This blogpost provides information on experiments I have conducted with the objective of imposing digital information (imagery, writing, data) onto clay. This process has been central for my art installation in the Central St Martins degree show. Read more about the installation here and the MA Art and Science degree show here. The ambition has been to developed a modern-day version of the ancient Babylonian cuneiforms, using digital data on geology and geography. This is an echo of how the Babylonians first developed writing, which was initially a bureaucratic practice to keep tabs on information relating to the land and settlements. Before getting to the modern stuff, here are pictures of these beautiful cuneiform tablets, at the British Museum:
Laser etching onto clay
My first effort involved using a laser cutter to directly etch onto clay. I worked with CutLaserCut studio in Camberwell, a great team who I highly recommend, to try laser etching onto three different types of clay:
- Kiln fired clay, properly known as ceramics
- Fully dried clay, known as greenware. Clay must be in this form before it can be fired; it is bone dry, but quite soft at this stage.
- Wet clay – in a similar state to how it comes out of the bag.
The results are shown in the photos. On the one hand, there is a discernible mark, and it could be used in some really beautiful constructions (I particularly like the clear edge of the laser mark juxtaposed with the organic cracks and creases of the wettest clay). On the other hand, it is very superficial – nowhere near as deep a score as I intended to echo the Babylonian’s works.
There are a couple of additional caveats which meant I ruled out this approach. Most importantly, CutLaserCut had to use their most powerful setting to achieve the mark we got. This translates into considerable laser time, meaning high energy consumption and high costs. Secondly, intriguingly (but irritatingly), it didn’t seem to matter whether the clay was kiln fired or wet; the laser struggled equally to get penetration.
Laser etching onto earth
Part of my degree show installation involves digging up earth from the fields, forests and settlements of the south-east. I wanted to impose digital information onto these materials as well as the shop-bought pure clay (used in the above photos). I returned to the good folk at Central St Martin’s Digital Fabrication Bureau to carry out my next set of experiments. We tried laser cutting onto dug earth – which likely has a reasonable clay content, as it came from Chingford, a very clayey area. Again I achieved an interesting result here, a very noticeable score or burn mark giving a very visible line. This was still not the deep cut I was after to echoed the cuneiform ‘wedge’ shape, so I had to move on.
Laser etching into a mould
Working with the CSM casting experts, I identified another approach could be to impose a negative digital imprint onto a cast, which would then transfer onto the clay/earth as a positive. I tested this out first myself carving into a wood block and printing onto the back of the Chingford clay. Whilst the results are crude, they are promising - the indentation has transferred itself onto the clay.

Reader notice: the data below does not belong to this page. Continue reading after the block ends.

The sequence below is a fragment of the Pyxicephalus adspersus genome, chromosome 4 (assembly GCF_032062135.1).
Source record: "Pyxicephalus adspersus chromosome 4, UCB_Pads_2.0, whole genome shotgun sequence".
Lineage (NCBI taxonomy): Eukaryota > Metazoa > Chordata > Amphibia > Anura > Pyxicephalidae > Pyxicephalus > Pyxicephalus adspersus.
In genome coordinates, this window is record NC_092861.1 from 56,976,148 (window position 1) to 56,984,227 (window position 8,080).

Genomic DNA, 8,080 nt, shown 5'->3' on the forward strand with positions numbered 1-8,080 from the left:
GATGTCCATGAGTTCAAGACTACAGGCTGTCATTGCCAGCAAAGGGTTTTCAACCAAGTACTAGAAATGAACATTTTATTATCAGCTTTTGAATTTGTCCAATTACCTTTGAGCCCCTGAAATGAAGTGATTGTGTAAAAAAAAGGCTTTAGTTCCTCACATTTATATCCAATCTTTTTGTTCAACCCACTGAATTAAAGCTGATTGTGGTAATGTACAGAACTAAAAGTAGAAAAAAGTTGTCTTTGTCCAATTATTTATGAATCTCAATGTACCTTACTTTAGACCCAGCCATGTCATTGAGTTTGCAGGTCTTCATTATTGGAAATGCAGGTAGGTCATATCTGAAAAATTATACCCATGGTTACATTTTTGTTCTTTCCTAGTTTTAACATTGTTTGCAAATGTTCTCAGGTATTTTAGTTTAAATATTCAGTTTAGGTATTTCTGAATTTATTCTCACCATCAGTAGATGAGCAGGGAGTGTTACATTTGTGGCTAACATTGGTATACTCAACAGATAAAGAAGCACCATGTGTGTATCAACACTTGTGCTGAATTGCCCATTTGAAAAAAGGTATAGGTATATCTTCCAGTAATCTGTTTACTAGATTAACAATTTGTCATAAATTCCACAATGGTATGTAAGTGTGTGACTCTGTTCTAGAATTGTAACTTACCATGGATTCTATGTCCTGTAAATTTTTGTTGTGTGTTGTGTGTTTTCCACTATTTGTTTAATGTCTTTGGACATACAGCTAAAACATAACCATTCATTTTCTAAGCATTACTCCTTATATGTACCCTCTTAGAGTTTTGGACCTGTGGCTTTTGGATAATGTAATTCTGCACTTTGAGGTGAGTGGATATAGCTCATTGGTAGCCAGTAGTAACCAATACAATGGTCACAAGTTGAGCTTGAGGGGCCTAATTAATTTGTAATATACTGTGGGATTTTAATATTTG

I learnt that plaster would be the ideal material as it would result in the cleanest surface interface with the clay. Could I laser etch into plaster? Yes, with excellent results. In the image below, the word 'Stephen' and the oval, rectangle and diamond have all been created with the laser cutter. There is one, major caveat. Again the laser cutter needed to be on full blast - again massive energy consumption, wear and tear on the laser, and prohibitive costs - about £90 for a 25x25cm surface (and I needed to do nine of these).
I next investigated whether I could laser etch a positive into MDF; use the MDF positive to create a plaster cast negative; and then use the plaster cast as a mould to obtain a clay positive. It is certainly possible to laser cut into MDF (see image below). Somewhat surprisingly, this still came out as requiring considerable laser energy - the tricky element was going to the 3-4mm depth that I required to get an imprint onto the clay. The cost would work out similar to laser etching directly onto the plaster.
Through these experiments it was becoming clear the problem was with the laser. Whilst it is create at scoring lines, and cutting through thin material, the energy required for deep lines was both unsustainable and costly. I tried a different approach - using a digitally programmed drill bit, otherwise known as the CNC miller (or router). The advantage here is that we are programming a physical implement to carve away at the plaster, rather than a laser to fire energy at a surface. After a couple of tests, I programmed the CNC miller to create a digital map on a 30cm2 block of plaster (using the block I had originally tested the laser cutter on):
Using the CNC milled-casts
At this point it was now just a question of using the casts as in any ceramic project. I sought expert advice from the amazing team at Leyton's Turning Earth ceramic studio, and filled the casts with either sanded buff clay (straight from the bag), or, at home, with the earth I had dug from nine parts of London (see here for more on that, and the picture below tells a story about the state of our house over the last few months).
Finally - with a nervous wait whilst the kiln heated and then cooled - I achieved a perfectly formed, modern and digitally fabricated clay tablet (along with a few that exploded in the kiln):
I hope you enjoy this blog & find the techniques interesting. Drop me a line if so.